Spontaneous false memory In our example of eating hot dogs and drinking milk

Spontaneous false memory in our example of eating hot

This preview shows page 2 - 4 out of 37 pages.

Spontaneous false memory. In our example of eating hot dogs and drinking milk, suppose that your memory errors were pursuant to recall and recognition probes such as: What did you eat at the game? Did you eat a hot dog at the game? What did you drink at lunch? Did you drink a glass of milk at lunch? Apparently, such errors must be attributable to spontaneous, endogenous dis- tortion processes that are a normal part of how episodic memory operates; that is, they are natural concomitants of trying to remem- ber familiar events that fit with the gist of events that were actually experienced. Over the decades, these spontaneous false memories have been measured with materials as varied as narratives ( Bartlett, 1932 ), This document is copyrighted by the American Psychological Association or one of its allied publishers. This article is intended solely for the personal use of the individual user and is not to be disseminated broadly. 1316 BOOKBINDER AND BRAINERD
Image of page 2
Table 1 Overview of Studies With Effect Sizes Study n Paradigm Population Type of test Groups Mean Comparison Cohen’s d Budson et al. (2006) 58 DRM Younger adults Recognition Negative .37 .08 Neutral .39 Older adults Recognition Negative .49 .11 Neutral .46 Adults with AD Recognition Negative .63 .18 Neutral .68 Howe, Toth, and Cicchetti (2011) 284 DRM Maltx 6–9 yos Recall Negative .17 4.34 Neutral .11 Maltx 10–12 yos Recall Negative .15 10.38 Neutral .10 Non-maltx 6–9 yos Recall Negative .16 4.06 Neutral .11 Non-maltx 10–12 yos Recall Negative .14 10.60 Neutral .10 El Sharkawy et al. (2008) 32 DRM Young adults Recognition Negative 7.88 .67 Neutral 6.56 Howe et al. (2010 ; Exp. 1) 40 DRM Young adults Recognition Negative .67 1.28 Neutral .51 Recall Negative .27 1.44 Neutral .40 Howe et al. (2010 ; Exp. 2) 60 DRM Children Recognition Negative .67 .45 Neutral .59 Recall Negative .23 .73 Neutral .34 Howe et al. (2010 ; Exp. 3) 60 DRM Young adults Delayed recall Negative .20 .95 Neutral .30 Howe et al. (2010 ; Exp. 4) 30 DRM 5 & 8 yos Delayed recall Negative .10 1.82 Neutral .25 Howe et al. (2010 ; Exp. 5) 80 DRM 7 & 11 yos Delayed recall Negative .20 .77 Neutral .31 Dehon et al. (2010 ; Exp 1) 36 DRM Young adults Recognition Negative .42 Neg vs. neu .71 Positive .60 Pos vs. neu .77 Neutral .59 Dehon et al. (2010 ; Exp 2) 54 DRM Young adults Recall Negative .37 Neg vs. neu .70 Positive .39 Pos vs. neu .81 Neutral .19 Gallo, Foster, and Johnson, (2009) 24 Pictures with labels Younger and older adults Recognition Negative .14 Pos vs. neu .82 Positive .18 Neg vs. neu .70 Neutral .09 Pos vs. neg .65 Choi et al. (2013 ; Exp. 2) 48 Pictures with thematic labels Young adults Recognition Negative .25 Neg pos vs. neu 1.41 Positive .30 Neutral .25 Bookbinder & Brainerd (2016) 68 Categorized pictures Young adults Recognition Immediate Immediate test Negative .67 Neg vs. pos 2.35 Positive .61 Pos vs. neu 3.14 Neutral .53 Delay test Neg vs. pos 4.00 Delay Neu vs. pos 3.00 ( table continues ) This document is copyrighted by the American Psychological Association or one of its allied publishers.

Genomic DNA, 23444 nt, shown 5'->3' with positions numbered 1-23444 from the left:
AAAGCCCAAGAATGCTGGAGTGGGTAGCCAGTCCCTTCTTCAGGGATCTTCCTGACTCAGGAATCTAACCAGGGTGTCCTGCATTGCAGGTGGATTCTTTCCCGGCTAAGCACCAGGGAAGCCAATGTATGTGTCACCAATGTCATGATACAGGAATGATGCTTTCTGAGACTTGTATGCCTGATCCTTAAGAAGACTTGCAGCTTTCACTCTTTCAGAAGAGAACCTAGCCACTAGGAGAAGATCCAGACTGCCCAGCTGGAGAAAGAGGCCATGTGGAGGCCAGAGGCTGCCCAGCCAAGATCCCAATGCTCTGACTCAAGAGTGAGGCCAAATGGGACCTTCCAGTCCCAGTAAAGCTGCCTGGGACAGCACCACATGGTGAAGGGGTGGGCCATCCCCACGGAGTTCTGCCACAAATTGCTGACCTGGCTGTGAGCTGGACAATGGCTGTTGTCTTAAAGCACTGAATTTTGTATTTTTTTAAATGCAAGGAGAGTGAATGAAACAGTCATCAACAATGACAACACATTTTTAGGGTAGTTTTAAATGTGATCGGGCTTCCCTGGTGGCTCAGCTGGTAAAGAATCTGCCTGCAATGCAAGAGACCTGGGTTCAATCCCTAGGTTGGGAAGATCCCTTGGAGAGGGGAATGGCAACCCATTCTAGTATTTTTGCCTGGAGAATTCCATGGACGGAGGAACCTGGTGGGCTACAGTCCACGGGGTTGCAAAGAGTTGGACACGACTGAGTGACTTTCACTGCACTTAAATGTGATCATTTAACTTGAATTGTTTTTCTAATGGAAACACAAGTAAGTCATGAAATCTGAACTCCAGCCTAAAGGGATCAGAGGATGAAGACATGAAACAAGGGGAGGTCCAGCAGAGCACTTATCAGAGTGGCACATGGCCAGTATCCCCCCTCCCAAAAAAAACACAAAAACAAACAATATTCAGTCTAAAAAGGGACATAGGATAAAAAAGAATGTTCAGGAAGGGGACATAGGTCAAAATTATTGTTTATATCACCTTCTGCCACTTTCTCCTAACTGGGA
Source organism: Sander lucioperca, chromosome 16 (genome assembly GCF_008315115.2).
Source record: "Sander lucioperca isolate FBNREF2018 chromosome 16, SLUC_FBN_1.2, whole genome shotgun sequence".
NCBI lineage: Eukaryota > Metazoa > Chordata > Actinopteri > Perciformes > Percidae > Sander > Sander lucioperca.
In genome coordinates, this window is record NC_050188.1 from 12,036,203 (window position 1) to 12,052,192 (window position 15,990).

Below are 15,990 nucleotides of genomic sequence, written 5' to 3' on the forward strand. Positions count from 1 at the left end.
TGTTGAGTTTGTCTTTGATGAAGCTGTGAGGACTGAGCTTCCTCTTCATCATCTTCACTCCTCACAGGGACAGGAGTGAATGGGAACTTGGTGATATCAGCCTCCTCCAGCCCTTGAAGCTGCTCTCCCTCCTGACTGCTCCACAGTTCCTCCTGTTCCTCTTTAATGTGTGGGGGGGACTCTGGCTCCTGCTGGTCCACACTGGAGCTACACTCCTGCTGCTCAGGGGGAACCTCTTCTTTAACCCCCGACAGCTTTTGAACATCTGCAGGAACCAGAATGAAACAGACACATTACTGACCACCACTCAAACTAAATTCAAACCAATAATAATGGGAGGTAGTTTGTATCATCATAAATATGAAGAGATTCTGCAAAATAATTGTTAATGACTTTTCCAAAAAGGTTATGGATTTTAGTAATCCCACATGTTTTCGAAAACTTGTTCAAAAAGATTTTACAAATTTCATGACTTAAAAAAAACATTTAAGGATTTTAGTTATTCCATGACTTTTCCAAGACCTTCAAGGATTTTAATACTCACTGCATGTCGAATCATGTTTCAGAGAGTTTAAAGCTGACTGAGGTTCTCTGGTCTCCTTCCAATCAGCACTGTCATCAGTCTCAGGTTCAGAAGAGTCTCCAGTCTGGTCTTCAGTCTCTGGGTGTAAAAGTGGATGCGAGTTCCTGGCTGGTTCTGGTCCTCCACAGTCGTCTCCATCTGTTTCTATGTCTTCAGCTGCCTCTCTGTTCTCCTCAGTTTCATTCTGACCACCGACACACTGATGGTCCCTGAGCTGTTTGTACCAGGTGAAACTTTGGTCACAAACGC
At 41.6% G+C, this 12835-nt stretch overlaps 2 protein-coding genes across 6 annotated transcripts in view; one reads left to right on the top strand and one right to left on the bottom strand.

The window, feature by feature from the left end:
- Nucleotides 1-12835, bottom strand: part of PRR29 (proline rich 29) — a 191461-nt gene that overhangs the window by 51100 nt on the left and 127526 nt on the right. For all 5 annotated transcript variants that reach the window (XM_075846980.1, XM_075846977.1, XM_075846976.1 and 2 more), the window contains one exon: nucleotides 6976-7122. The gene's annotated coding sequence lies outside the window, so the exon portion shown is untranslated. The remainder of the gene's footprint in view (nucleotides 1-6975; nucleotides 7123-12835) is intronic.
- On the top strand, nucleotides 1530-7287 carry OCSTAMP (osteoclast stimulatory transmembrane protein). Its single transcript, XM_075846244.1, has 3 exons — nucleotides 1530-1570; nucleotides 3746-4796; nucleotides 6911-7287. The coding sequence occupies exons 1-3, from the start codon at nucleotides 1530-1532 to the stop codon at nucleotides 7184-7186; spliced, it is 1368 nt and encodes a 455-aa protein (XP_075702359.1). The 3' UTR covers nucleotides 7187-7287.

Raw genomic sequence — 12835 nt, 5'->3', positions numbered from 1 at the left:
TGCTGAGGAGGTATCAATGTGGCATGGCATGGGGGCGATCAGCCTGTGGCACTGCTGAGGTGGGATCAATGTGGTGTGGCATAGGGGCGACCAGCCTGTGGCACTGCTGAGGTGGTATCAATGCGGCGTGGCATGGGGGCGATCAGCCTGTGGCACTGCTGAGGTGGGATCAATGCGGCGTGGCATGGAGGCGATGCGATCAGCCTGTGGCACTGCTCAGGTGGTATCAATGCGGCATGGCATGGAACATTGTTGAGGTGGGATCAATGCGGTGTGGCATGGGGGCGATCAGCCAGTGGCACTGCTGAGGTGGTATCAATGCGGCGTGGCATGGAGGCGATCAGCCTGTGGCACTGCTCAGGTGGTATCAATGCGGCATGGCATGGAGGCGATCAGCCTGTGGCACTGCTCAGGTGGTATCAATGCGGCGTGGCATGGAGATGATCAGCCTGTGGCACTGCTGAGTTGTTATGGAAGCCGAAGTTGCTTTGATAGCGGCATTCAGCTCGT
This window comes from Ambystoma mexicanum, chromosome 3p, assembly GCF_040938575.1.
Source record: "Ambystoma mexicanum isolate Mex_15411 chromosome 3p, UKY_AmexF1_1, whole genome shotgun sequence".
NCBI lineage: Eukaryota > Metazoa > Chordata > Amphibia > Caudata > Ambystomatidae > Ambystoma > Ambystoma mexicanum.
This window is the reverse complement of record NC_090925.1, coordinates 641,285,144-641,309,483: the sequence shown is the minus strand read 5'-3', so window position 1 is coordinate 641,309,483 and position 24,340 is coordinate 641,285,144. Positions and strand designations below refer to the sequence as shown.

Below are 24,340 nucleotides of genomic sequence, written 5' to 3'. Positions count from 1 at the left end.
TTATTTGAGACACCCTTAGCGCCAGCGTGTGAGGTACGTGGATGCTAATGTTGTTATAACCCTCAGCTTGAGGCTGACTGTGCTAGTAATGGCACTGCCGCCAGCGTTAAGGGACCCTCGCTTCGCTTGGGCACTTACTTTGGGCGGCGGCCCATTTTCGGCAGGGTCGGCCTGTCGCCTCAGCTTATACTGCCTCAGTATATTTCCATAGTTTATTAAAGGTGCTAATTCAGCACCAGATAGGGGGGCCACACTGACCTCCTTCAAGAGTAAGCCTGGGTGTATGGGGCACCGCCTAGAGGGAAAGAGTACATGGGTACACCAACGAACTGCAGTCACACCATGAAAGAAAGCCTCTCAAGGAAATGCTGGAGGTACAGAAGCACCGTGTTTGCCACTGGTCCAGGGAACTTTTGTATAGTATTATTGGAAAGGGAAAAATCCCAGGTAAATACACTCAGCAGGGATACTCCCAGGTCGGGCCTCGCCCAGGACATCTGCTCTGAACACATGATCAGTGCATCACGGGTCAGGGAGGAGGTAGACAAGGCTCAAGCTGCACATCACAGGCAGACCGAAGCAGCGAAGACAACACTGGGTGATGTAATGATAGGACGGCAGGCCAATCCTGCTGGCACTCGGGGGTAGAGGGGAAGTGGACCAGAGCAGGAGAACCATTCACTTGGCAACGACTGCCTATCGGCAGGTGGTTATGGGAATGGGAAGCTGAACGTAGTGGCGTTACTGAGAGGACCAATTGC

Image of page 3
Image of page 4

You've reached the end of your free preview.

Want to read all 37 pages?

  • Left Quote Icon

    Student Picture

  • Left Quote Icon

    Student Picture

  • Left Quote Icon

    Student Picture